If you just need the equivalent of an external USB hard drive that is available to multiple computers and other devices, both PC and Mac (The WD My Book is Apple Time Machine compatible) then this could be for you.

The key consideration is that a cheap home NAS like this should not be the ONLY copy of any data that you have unless you have a scheduled backup being performed as frequently as the data changes, hopefully daily.

The problem with a home NAS like this is that it is a single hard drive, no RAID protection against a failed disk.

Fortunately, the hard drives included in these Western Digital My Book network storage devices are decent quality drives in the first place and even spin at 7200rpm, so it’s not the bottom of the line drive. But that does NOT mean that it cannot fail and even fail early in life.

How Do Users Review The Western Digital My Book Live

There are lots of reviews on for this home network attached storage unit. And, interestingly enough, are pretty much equally split between 1 star and 5 star.

What this means is that one size does not fit all; not speaking of drive size.

Some buyer of a unit like this know absolutely nothing about computers or networking and that is what the product is targeted for. Yet some that have certain internet service providers may have some difficulty setting it up because of the ISP’s desire to “help” with domain name searches that fail.

More experienced buyers of this product might feel a little bit restricted in what they are able to do with it.

So while you will never find a cheap home NAS as our top recommendation, we nonetheless recognize the legitimate market for a product like this and admire consumers who at least are attracted to one of the top names in storage, in this case, Western Digital.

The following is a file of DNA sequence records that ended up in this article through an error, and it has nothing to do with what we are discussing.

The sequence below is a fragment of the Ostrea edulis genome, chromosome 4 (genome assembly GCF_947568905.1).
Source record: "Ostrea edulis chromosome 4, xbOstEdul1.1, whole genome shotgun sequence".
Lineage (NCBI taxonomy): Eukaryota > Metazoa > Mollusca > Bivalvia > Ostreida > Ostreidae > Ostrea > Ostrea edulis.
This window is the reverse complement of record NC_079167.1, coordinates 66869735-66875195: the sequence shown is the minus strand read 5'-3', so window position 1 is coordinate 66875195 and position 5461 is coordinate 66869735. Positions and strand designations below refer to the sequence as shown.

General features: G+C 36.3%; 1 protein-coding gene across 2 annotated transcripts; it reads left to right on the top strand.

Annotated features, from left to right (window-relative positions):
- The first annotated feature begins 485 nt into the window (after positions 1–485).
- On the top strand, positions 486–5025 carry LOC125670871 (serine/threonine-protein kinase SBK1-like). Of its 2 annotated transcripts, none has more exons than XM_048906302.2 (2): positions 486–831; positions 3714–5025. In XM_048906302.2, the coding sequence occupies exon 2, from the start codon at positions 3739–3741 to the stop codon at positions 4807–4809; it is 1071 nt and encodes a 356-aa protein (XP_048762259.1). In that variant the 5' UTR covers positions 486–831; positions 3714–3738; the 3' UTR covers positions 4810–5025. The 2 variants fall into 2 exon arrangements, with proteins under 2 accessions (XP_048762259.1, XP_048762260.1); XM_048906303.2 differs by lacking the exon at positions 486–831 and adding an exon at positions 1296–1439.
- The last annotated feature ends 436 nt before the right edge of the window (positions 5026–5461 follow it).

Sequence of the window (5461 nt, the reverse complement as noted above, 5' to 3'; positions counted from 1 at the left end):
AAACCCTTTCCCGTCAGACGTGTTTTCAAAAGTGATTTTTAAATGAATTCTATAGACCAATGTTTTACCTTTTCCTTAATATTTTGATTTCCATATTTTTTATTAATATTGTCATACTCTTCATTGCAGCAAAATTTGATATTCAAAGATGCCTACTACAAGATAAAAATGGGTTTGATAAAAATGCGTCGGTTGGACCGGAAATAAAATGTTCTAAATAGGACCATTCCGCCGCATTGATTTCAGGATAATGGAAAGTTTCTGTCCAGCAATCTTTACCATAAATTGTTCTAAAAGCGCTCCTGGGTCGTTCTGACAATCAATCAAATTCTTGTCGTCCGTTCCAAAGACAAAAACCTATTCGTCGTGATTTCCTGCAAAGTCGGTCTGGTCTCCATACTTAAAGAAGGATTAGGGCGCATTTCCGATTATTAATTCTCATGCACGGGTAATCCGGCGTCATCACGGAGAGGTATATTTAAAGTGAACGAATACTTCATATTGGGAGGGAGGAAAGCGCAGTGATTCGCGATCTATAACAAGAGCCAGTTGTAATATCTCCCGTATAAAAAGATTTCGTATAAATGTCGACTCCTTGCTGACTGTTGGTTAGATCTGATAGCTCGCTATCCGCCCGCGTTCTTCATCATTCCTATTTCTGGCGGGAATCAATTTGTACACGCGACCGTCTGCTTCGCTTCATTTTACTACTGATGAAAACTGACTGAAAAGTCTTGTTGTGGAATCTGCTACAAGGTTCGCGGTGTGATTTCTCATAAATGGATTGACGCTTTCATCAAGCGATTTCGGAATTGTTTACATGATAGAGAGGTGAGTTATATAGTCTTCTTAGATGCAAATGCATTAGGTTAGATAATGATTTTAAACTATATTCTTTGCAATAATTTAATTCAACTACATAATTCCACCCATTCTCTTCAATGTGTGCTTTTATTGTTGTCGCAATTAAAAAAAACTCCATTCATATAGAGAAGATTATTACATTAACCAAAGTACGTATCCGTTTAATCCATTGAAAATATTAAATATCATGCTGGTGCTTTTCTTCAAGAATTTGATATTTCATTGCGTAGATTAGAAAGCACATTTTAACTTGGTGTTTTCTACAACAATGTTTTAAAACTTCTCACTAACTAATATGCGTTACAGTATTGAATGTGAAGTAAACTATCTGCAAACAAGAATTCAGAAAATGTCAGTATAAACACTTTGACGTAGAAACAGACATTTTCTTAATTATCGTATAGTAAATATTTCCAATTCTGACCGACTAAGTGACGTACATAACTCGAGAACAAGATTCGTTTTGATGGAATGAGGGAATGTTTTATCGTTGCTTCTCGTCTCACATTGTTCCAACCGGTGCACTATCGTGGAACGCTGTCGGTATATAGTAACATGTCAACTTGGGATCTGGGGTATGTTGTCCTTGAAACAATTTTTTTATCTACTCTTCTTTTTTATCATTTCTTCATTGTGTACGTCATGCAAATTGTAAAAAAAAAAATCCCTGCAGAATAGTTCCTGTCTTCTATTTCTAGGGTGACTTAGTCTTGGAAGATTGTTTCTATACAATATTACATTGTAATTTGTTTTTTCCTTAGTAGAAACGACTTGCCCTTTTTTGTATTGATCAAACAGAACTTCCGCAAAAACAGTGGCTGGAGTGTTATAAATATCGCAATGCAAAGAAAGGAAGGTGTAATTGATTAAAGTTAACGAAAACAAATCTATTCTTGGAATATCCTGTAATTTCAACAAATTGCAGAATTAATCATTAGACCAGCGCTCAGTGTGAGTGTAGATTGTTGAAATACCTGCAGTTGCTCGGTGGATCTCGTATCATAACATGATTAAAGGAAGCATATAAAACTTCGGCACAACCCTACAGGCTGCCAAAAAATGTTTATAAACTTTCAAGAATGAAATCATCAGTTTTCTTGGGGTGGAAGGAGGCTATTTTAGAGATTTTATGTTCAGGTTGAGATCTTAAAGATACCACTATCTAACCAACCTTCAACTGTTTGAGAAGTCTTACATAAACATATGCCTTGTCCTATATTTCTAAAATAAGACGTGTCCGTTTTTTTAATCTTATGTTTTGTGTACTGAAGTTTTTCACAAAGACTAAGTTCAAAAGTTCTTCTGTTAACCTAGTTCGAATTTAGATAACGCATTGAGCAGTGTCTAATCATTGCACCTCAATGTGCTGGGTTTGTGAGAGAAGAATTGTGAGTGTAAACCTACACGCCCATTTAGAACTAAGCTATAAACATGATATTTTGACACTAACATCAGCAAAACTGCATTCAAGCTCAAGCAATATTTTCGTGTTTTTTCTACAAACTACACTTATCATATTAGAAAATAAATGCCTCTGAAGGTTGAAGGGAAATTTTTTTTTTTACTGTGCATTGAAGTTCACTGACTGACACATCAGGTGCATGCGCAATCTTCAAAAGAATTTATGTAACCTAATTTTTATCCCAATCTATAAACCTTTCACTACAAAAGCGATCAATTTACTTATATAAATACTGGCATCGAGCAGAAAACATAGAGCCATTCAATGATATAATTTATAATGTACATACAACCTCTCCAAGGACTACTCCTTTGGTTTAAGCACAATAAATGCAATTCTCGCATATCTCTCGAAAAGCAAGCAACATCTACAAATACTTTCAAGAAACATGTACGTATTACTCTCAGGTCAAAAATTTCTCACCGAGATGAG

A Word On Price

Keep in mind that those who feel this device is overpriced are probably comparing it to other brands that have stuck a cheap, 5400rpm hard drive in a box and are selling it to very price conscious buyers who may end up extremely disappointed when that “cheap, cheap NAS” goes belly up with their data.

How Do You Backup The Western Digital My Book NAS

Online Backup is a great way to protect yourself against data loss both from hard drive failure but also from geographic (location) disasters like flood, tornado, fire and theft.

The thing is, though, many if not most online backup services do NOT support network drives or shares. (Find out which ones do support network drives here)

So make sure that, unless your WD My Book is FOR backup (and even then you might do well to have OFF-SITE backup) get it onto a scheduled online backup software that will support it.

If you are in the market for a quality (yet cheap) home NAS then give the Western Digital My Book Live Personal Cloud Storage a look.

Replacing Microsoft SBS With A Small Business NAS

microsoft-sbs-blue-screen-of-death-replaced-with-small-business-nasWe have used Microsoft SBS in our own small business office for over 10 years now, and overall been quite happy.

Yet as our SBS 2003 box ages, I worry more and more about the dreaded Blue Screen Of Death (BSOD) which causes a piercing feeling to crash through my chest whenever it happens.

Will a cold reboot fix it?

Will I need to reinstall Windows?